In the expanding world of multi-channel marketing, a consistent brand message is more important than ever. Current and potential customers alike should be confident in the tone, message and values of your brand. Whilst many brands focus on the outward appearance of their marketing one of the most important tools that you have at your disposal is the packaging of the product itself. Fortunately, packaging unification strategies can help you leverage this opportunity to help keep consistency and high-standards in your brand’s messaging. Keep reading to discover more.
Why brands need a unified packaging strategy.
Brands need a unified strategy because packaging is the touchpoint where your customers interact most with your business, both when choosing a product from a store, or an online shelf. That’s not all either, as packaging also matters and can continue to have an impact when customers store, use, and display your product in their home. Packaging is one of the key factors in the relationship between your brand and the customer.
What this means is, stylistically, your packaging needs to slot into the same universe as all the other branding that you are using. Therefore creating a consistent and coherent look across all of your products. One that customers will be able to recognize over and over again.
Consistency is critical
Consistency, the watchword here. The reason being that it allows you to appeal to and connect with your customers across different products, locations, and even points in time. Your core message needs to run through all these elements to reinforce your brand and its values
By demonstrating consistent branding in your packaging, your company can leverage a valuable symbol to your customers of what they can expect inside the pack. Something that can help confirm to the person buying the product that they can rely on and trust the product inside.
A great example of this in play is Coca-Cola’s red unified packaging strategy across their brand. Indeed, their latest redesign to red across all lines including sugar-free, means that any of their products are recognisable as part of the same Coca-Cola family.
Essentially, with this branding Coca -Cola is saying that no matter which variant the customer chooses, they can expect the same great taste and quality. A message that is comforting to the customer, while helping the brand to sell more units across its lows and no sugar variants. (The variants that because of the recent sugar tax, are the most profitable. )
How does packaging unification help in brand development and brand cohesion?
Packaging unification helps with brand consistency because it means customers will always be able to identify your product, and what they can anticipate from it.
A smart example of this is the high-end, cut-price beauty subscription service Beauty Pie. They use an on-trend baby pink, pastel, and white colour scheme in their packing that is both minimal and classic.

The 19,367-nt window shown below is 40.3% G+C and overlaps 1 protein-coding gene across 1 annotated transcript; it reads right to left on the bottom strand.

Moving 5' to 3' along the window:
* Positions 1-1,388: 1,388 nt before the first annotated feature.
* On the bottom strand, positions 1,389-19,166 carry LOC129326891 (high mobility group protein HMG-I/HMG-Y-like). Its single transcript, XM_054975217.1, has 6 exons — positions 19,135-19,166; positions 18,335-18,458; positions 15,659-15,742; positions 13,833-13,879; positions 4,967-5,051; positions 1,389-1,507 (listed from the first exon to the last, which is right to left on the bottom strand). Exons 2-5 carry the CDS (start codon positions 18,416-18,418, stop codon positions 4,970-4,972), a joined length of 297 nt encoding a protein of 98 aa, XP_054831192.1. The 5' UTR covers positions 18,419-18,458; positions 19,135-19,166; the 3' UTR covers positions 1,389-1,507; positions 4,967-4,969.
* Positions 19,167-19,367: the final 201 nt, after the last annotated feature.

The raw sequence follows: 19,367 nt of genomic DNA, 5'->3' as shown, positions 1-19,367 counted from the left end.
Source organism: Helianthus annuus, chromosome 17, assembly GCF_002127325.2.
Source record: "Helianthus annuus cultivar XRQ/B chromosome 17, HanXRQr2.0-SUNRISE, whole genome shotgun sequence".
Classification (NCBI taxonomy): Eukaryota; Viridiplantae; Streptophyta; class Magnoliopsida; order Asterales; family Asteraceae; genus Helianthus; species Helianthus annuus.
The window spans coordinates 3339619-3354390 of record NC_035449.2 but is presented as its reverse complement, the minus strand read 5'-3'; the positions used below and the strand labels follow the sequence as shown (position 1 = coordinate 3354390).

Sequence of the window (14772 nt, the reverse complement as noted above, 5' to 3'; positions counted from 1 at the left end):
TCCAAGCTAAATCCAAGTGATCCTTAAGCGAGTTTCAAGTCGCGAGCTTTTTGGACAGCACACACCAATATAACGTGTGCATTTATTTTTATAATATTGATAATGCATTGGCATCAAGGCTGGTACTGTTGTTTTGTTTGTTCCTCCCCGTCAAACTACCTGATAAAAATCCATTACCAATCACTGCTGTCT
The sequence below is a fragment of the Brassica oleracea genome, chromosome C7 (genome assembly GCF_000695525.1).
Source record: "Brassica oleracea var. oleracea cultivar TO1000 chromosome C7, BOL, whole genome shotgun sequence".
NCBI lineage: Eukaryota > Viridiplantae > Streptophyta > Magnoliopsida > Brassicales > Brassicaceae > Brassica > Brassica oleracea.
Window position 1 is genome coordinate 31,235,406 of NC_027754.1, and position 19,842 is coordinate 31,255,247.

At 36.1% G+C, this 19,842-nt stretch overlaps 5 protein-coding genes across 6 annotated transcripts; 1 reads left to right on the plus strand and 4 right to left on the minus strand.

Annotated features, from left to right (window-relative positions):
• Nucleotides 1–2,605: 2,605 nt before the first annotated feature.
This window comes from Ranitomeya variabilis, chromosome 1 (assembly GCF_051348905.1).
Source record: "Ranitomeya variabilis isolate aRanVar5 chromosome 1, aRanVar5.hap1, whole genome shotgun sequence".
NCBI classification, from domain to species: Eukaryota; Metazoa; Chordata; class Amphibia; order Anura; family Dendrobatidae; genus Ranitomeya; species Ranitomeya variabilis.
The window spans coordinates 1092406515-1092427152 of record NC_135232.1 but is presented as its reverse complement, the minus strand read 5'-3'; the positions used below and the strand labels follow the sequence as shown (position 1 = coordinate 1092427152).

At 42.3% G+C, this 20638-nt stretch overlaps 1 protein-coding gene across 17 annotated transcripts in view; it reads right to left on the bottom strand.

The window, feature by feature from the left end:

In particular, their product containers are white with a clear simple font. This minimalism and use of white echo their ethos, and one of their most important USPs. That is, they charge such a low price for luxe ‘white label’ beauty products because they keep the packaging to a minimum.
In essence Beauty Pies’ packaging not only recognisably represents their brand, but also encapsulates their business model too. You really can’t get any more ‘on brand’ than that, and while some customers may not be consciously aware of the parallels, the undeniable truth that product packing from the brand remains consistent and impressive is hard to deny.
Of course, this consistently only serves to build customer loyalty, because it sends the message that they can expect consistent, high quality from what is inside the packaging, as well as the packaging itself.
Things to consider when switching to packaging unification strategy
The first issue that you will need to consider is how to ensure that your branding is represented and replicated on every piece of packaging. One way you can do this is to draw up brand guidelines on issues such as colour pallets to be used, fonts, font size, style, and alignments. Indeed, by doing this you can ensure your brand always remains consistent, while also ensuring your message is never diluted, even when you need to outsource various aspects of your packaging design and production.
Another point to consider is that it is important to note that the process of unification can take a significant amount of time to complete across all your ranges. Indeed, some companies can find it can take years from start to finish. Although they often find it pays dividends over the long term.
An excellent example of this is the make-up brand Avon that rolled out a unified rebrand of their flagship Avon Color brand in 2005. The long term results they saw were a more upmarket position for their brand, but it did take them some serious research and development, especially concerning creating the right shade of ‘jaguar blue’ to get to this point.
It is also worth noting that Avon chose this particular shade of blue because it represented their line, and the needs and wants of their target demographic. This goes against a popular trend in the beauty industry where colours tend to be used to differentiate between different products in the same line.
This highlights another consideration that brands looking to unify their packaging must address – establishing an effective balance between variant differentiation and unification. Something that will be different for each company and the goals they are trying to achieve.
There is much value to be gained by brands in unifying their packaging. In particular, it helps to forge a crystal clear and coherent message across all products that customers find trustworthy and reliable.
If you need help implementing a unified packaging strategy then we can help.